Art by Peau Porotesano
I have to admit — I used to hate Convo. After all, why should I spend my Wednesday morning in a room full of people who don’t care, listening to a speaker who has nothing beneficial to say? I’m not alone in that sentiment either.
Convocation probably tops the list of things most dreaded by students, slightly edging out Humanities 111 and the stairs to the CCB. Why should we spend 14 hours of our packed semester not paying attention to an irrelevant speaker, especially when there are so many other ministries on campus? This has been the dominant image of Convo among us students for my past four years — a tightly enforced regime of credits and attendance for lame speakers who don’t get us.
Something is different this year, though. I find myself seeking out Wednesday Morning Chapel for the first time since freshman year. Even more, I find myself leaving fulfilled and excited; feelings that were difficult to express when I was tuning out the speaker in exchange for Facebook.
Under new staff, Convo is being transformed from a strict set of credits to a ministry of love and hospitality aimed at bringing together the Pepperdine community. Through renewed worship, a focus on hospitality and care for speakers who the students want to hear, Convo has become a space of spiritual transformation. For those of us who have written off Convo, it’s time to give it another chance.
Junior Jon Castellanos has become a regular Convo attendee, but he said it wasn’t always that way.
“I used to be one of those kids who’d just go and do work and stay on my phone and talk to friends and tune out,” Castellanos said. “But this year I feel [for] the Convo office and see what they’re trying to do. They’re trying to be as transparent and direct as they can. They’re not just shoving away students’ preferences and feedback, but seeking it out. That’s what they want and what they’re asking for.”
With a renewed focus on the students, the Convo office is aiming to create more than just a lecture space. To students like Castellanos, “It’s felt more like a community than years prior.”
Of the things that have changed about Convo, Director of Convocation Gus Peterson said its core aim has not. “The mission has not changed. This is what is published on the community website: ‘The Convocation Program is dedicated to help Pepperdine students build Christian faith, affirm Christian values and address the moral and ethical dimensions of current issues,’” Peterson said.
But when you go to chapel on Wednesdays, something is distinctly different. The crowd is engaging in worship, fewer people are having full-volume conversations, and it feels more like a community space. Peterson said he attributes this shift to a renewed “focus as a worship-centered, community-wide chapel experience. Each week, in addition to featured speakers, the Seaver community gathers, discovering how scripture relates to current events and sings worship and praise together.”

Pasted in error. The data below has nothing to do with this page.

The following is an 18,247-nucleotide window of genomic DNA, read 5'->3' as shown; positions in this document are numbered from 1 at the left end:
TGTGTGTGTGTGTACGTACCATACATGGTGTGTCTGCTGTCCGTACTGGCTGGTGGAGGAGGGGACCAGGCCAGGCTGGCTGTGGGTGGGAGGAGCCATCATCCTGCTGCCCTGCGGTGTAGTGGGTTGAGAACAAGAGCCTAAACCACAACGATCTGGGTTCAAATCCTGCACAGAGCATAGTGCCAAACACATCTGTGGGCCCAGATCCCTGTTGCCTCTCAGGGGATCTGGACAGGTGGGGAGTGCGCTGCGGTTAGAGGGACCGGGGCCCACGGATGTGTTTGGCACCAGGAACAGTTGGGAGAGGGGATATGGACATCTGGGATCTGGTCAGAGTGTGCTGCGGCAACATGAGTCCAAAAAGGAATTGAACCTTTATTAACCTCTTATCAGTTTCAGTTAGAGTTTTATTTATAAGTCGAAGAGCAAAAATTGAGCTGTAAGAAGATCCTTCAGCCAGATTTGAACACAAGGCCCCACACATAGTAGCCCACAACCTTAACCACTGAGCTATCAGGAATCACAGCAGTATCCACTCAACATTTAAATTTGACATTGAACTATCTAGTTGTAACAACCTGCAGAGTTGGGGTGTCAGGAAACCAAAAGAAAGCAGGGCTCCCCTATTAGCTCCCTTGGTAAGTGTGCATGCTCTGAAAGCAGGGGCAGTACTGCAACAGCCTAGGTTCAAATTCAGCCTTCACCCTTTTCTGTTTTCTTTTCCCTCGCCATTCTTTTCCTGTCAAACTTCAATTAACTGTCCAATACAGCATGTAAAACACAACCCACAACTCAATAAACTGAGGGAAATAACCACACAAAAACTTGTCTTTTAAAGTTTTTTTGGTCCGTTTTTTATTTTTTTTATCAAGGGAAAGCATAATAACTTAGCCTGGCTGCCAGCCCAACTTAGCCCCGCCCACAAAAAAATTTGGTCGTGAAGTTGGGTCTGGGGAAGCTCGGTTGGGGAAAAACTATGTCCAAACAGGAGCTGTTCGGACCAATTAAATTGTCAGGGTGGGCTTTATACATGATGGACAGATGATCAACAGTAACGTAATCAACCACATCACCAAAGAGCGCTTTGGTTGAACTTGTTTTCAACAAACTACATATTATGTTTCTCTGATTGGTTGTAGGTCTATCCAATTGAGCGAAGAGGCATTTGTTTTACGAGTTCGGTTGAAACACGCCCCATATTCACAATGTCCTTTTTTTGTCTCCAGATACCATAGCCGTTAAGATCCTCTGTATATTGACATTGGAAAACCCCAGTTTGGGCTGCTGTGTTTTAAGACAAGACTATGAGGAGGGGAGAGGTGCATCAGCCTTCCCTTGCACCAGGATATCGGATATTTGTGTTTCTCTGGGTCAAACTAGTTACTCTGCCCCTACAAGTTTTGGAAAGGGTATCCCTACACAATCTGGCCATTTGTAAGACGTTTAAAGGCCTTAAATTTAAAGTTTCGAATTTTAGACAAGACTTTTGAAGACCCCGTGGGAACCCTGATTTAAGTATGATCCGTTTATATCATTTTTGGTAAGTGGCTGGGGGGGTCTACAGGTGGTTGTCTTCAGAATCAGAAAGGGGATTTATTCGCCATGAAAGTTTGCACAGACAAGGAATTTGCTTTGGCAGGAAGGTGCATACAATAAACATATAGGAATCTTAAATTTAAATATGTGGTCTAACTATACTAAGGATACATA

These external changes to chapel created an open, exciting environment where I want to be on Wednesday mornings. When I began looking for the spaces in Convo where I can be impacted — the worship, the speakers and the community — I found the spaces inside myself transformed. By shifting our perspective on Convo away from a transaction to a transformation, we can allow it to impact our spiritual lives.
Even with the new direction of Convo, though, there is still a general frustration among many students over its 14-credit requirement. This facet differentiates Convo from other ministries on campus, where participants are happy and excited because they choose to be there. Rather than being a downfall, however, the credit requirement of Convo can be a benefit, as it pushes us into community and into a new space for our spiritual lives. With so much else going on in our days, it can be burdensome to give to our campus community and to our spiritual journey. Convo, especially now with its renewed focus on what we, as students, want, is of great value because it forces us out of that complacency.
If we allow it, Convo can be a place of investigation, discussion and greater understanding of our perspectives and belief systems. Let’s shift our perspective on the credit requirement of Convo to view it as a place to be challenged, tested and transformed as individuals and as a community. What can we do to see Convo in a new light? Peterson suggests, “Work with us. Proactively choose to be engaged and not distracted. Give Convo the benefit of the doubt.” Convocation exists for our sake, let’s take hold of it. Convo has changed — will you let it change you?
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